Discontent grows with downtown Annapolis hotel proposal
Date: Capital Gazette, April 7, 2018, Danielle Ohl
Plans for a downtown Annapolis boutique hotel have drawn public concern from the stewards of more than a dozen of the city’s historic buildings.
Representatives for Historic Annapolis, a nonprofit preservation and history group, expressed their worry with how the project, which proposes a hotel and underground parking garage, might affect the historic character of Annapolis.
“We have had a lot of victories over the years, but they’ve all been hard fought,” said Robert Clark, president and CEO of Historic Annapolis. “We’re trying to make sure that we don’t get close to any tipping point where something could get approved that would have ripple effects within the community.”
Clark and his Historic Annapolis colleagues made clear they’re not opposed to downtown development. Clark thinks a boutique hotel in the place of the soon-to-be-vacant property at 12 Dock St. is a “great” idea — but not at the cost of codified restrictions that protect the Historic District’s designation as a National Historic Landmark District.
The Annapolis Yacht Club will soon leave its temporary home at the location, which previously hosted a number of restaurants. In its place, Mayor Gavin Buckley and businessman Harvey Blonder have proposed a hotel that could have up to five floors plus a penthouse. The proposal incorporates the Capt. William H. Burtis House, an underground parking garage with up to 407 spots and a park.
Architect Peter Fillat has presented several options for the hotel at meetings and workshops with the Ward One Residents Association. Design concepts show a hotel at least 45 feet tall, exceeding the Historic District height restrictions. The buildings proposed for development are zoned “District 2,” meaning the highest point of any building cannot exceed 38 feet.
Historic Annapolis fought to implement the height and bulk ordinance in order to preserve the aesthetic and sentiment typical of downtown’s late Victorian and Colonial structures. These architectural styles, as well as significant events in the country’s early history, earned the Historic District its spot on the National Park Service register of historic places in 1965.
People enjoy Annapolis for the human scale and the “feel,” Clark said, which might be lost if suddenly buildings across town are allowed to grow without restriction. Clark and others oppose any changes to the height and bulk ordinance until the city completes two studies called for in the 2013 City Dock Master Plan: a parking management plan and a cultural resources study.
“There’s plenty of parking in Annapolis,” said Clark, who advocated opening parking at the Navy-Marine Corps Memorial Stadium. “It makes no sense to see the disruption at the City Dock by not just the construction, but … raising the height of the parking down there.”
The hotel would likely draw delivery trucks and heavy vehicles that could have effects as well. There hasn’t been a thorough analysis of how vibration would impact the foundations of historic properties, said Karen Theimer Brown, vice president of preservation at Historic Annapolis. Nor has there been an analysis of downtown viewsheds, sightlines that add to the character of the district.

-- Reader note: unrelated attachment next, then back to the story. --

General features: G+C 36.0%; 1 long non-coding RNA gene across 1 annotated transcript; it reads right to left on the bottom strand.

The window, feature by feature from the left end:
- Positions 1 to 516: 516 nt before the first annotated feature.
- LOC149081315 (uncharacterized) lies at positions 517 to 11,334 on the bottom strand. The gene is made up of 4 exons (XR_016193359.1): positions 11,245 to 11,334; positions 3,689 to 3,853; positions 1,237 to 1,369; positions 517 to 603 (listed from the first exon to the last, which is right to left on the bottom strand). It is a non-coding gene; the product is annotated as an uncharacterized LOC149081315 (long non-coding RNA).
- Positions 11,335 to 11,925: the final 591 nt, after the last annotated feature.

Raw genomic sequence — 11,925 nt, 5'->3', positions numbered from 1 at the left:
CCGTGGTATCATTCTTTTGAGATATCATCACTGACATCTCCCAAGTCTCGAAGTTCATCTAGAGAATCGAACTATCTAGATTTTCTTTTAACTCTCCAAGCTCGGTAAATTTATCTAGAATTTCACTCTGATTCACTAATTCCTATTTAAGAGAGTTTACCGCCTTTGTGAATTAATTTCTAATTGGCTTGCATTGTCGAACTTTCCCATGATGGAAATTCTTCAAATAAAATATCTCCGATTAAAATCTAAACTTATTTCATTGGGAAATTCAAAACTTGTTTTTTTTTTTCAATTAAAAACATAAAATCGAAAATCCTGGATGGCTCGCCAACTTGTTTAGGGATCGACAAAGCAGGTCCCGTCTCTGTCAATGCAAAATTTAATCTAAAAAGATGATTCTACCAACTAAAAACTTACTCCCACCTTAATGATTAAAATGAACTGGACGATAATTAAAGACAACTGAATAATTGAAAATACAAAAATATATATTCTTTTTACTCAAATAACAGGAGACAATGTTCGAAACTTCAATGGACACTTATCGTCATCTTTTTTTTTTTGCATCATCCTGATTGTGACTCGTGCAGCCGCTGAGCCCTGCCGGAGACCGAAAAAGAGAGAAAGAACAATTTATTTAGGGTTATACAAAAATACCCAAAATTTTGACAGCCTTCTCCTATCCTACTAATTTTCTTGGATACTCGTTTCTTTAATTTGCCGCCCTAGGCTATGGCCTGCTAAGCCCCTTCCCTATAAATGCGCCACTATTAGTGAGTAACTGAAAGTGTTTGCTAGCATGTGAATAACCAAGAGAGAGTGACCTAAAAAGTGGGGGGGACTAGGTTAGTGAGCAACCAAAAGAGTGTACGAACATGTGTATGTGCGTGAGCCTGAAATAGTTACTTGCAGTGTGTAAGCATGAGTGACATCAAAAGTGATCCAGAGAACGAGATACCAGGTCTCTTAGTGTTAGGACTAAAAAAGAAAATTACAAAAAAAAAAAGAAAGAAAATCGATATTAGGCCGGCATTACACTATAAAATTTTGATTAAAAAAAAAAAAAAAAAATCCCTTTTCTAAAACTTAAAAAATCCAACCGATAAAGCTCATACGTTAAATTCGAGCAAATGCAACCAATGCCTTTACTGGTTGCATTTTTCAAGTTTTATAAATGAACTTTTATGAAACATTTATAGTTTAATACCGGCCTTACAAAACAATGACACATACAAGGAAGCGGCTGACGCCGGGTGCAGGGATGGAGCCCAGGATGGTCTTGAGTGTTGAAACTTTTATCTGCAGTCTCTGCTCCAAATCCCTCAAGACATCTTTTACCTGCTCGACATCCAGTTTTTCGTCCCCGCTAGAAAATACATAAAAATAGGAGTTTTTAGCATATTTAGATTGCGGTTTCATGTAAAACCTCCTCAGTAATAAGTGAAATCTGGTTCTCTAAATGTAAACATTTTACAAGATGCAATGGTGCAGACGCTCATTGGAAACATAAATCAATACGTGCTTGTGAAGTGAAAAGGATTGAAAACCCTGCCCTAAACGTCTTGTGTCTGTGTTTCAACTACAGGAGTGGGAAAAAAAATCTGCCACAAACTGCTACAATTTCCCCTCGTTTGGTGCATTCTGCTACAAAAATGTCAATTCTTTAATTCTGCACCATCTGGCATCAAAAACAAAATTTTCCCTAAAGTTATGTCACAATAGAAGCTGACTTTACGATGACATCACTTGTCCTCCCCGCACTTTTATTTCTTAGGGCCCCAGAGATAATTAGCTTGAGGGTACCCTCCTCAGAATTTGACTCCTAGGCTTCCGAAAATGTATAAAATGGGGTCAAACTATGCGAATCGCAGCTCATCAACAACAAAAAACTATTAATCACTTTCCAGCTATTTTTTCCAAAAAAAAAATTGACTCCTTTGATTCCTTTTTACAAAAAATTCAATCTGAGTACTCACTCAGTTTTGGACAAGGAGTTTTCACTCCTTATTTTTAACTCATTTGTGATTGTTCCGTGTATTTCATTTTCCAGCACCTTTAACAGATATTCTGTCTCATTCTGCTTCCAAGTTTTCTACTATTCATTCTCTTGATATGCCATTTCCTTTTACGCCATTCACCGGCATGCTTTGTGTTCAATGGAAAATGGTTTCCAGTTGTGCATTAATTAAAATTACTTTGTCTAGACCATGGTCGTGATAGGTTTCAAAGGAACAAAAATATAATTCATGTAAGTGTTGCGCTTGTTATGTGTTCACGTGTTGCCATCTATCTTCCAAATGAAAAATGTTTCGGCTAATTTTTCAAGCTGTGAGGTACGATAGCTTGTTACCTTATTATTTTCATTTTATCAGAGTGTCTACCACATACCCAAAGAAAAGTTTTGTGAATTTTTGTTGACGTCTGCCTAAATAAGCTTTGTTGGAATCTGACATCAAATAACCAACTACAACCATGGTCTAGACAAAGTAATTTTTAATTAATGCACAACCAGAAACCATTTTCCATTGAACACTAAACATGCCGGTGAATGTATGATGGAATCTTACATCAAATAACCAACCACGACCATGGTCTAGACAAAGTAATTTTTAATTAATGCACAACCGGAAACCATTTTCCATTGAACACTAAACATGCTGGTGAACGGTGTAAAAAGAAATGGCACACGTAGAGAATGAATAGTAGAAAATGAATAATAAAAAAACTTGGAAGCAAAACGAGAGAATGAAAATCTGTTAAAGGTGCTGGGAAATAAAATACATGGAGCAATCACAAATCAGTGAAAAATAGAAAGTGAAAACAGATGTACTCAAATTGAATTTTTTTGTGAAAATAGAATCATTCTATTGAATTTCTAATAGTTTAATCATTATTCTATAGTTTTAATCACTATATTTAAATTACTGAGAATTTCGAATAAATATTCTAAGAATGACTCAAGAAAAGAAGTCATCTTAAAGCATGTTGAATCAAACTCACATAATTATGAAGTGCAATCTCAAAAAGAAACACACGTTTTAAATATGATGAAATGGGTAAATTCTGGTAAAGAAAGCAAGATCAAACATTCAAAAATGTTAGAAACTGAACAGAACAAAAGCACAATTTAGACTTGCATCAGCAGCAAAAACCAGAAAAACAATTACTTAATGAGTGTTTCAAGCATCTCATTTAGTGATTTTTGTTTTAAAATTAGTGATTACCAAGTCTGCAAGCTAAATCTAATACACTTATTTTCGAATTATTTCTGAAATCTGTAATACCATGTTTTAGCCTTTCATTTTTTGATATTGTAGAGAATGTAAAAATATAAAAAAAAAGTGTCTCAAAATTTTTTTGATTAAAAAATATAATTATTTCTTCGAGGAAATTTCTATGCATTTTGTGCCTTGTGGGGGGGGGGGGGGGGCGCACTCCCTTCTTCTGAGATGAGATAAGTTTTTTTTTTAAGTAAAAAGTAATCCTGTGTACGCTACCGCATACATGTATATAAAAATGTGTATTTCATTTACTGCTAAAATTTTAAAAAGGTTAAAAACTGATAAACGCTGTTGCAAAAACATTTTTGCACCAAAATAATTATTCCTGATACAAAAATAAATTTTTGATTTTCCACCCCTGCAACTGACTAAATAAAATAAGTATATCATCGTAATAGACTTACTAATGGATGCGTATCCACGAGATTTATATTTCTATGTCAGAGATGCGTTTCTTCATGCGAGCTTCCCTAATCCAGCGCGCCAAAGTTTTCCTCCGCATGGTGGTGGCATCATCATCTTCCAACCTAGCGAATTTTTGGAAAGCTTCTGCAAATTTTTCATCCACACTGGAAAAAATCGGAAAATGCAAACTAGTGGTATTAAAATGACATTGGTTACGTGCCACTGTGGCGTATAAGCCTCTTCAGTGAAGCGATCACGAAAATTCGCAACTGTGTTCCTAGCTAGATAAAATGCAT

“What a cultural land study would attempt to do is identify what are those prioritization of viewsheds?” Theimer Brown said. “Some of them might be able to be a little bit more compromised, but some of them are really significant and worthy of protection.”
There are no set plans for the hotel or underground garage. Fillat said his firm is continuing to develop the proposal to address resident concerns.
“We understand that everyone’s worried,” he said. “Rest assured we are going to do the right thing. It’s not going to ruin the historic preservation of Annapolis.”
Blonder and Buckley have both indicated they will not move forward with plans unless they are what residents and business owners want. Buckley said he isn’t interested in a 70-foot hotel.
“I believe a 70-foot hotel would destroy the character of the downtown,” he said, “but do I think a four-story hotel with a setback would destroy the character of downtown? No.”
Alderwoman Elly Tierney, D-Ward 1, said she understands the mayor’s passion for revitalizing City Dock, but said the city has to respect the specifications laid out in the height and bulk ordinance. Tierney is one of the city’s most vocal advocates of the City Dock Master Plan — she said she’s working on legislation to codify it.
Tierney thinks flood mitigation should take priority over redevelopment talks. Flood mitigation plans for the Dock Street side of Ego Alley have been postponed until Fillat and others solidify details surrounding the underground parking garage.
“I don’t think that should be held up,” Tierney said. “I don’t think we should plan the flood mitigation around this hotel and the underground parking. That’s a tangible project.”
Residents from Annapolis and the communities beyond will have more chances to weigh in on development downtown.
Buckley will be inviting renowned “placemaker” Fred Kent to host a discussion at St. John’s College about how to maximize the city’s potential. A few days later, Kent will run a workshop for residents and surrounding community members to contribute their ideas for City Dock, Buckley said.
“We’re going to take those ideas and try to translate them into something, a way we program that space,” Buckley said. “And that programming doesn’t include it being (a 150-spot) parking lot so if that means putting the cars underground, that’s what I’m going to try to do.”
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Discontent grows with downtown Annapolis hotel proposal